Anthropogenic (generated by human activity) emissions from the pre-industrial period will continue to warm the globe irreversibly in the coming centuries or even millennia, the report’s authors say, which will cause long-term changes in the climate system (including rising sea levels and other consequences following from this).

Climate models that assess the potential impact of projected global warming announce rising average temperatures in most of the dry areas of the globe—and the ocean regions as well—the manifestation of heat extremes in most inhabited regions, the presence of heavy rainfall in some regions, and a high probability of drought in others.

The impact on biodiversity and ecosystems includes the loss by extinction of certain species, but also a serious reduction in the capacity of terrestrial and aquatic (freshwater) ecosystems to serve the interests of its inhabitants. Scientists expect an increase in risks to health and life, food security, a reduction in human access to drinking water, and a decrease in economic growth, as a result of an increase in global temperatures by 1.5 or even 2 degrees Celsius.

IPCC report

Key warnings in the IPCC report refer to the assessment according to which the global surface temperature increased by 1.09 degrees Celsius between 2011 and 2020, compared to the period 1850-1900. Moreover, the last five years have been, on average, the warmest since global temperatures started to be measured in 1850. The rate at which sea levels are rising has now tripled from the rate recorded between 1901 and 1971. There is a 90 per cent probability that human influence has been the main driver of melting glaciers since the 1990s, as well as the declining proportion of ice in the arctic waters. It is “virtually certain,” the report said, that extreme temperatures have become more frequent and intense than they were in the 1950s.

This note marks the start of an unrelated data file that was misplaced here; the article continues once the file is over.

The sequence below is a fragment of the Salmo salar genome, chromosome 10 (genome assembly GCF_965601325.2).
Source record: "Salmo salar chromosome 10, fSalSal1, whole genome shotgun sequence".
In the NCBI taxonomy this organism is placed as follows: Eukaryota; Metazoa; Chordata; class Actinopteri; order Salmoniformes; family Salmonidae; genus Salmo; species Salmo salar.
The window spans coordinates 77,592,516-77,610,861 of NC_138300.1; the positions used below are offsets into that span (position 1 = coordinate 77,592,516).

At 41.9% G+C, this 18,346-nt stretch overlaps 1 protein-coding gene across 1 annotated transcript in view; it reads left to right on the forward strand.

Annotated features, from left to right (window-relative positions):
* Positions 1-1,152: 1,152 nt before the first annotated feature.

Climate researcher Sonia Seneviratne, who coordinated the chapter on meteorology and climate extremes in the report, said: “There have always been extreme weather events, of course, but evidence of observed changes in extremes has mounted since [the last IPCC assessment report, referred to as AR5]. As global warming increases, these changes will worsen… Terms like ‘a once in a century storm’ will become obsolete.”

How much can we trust the IPCC report?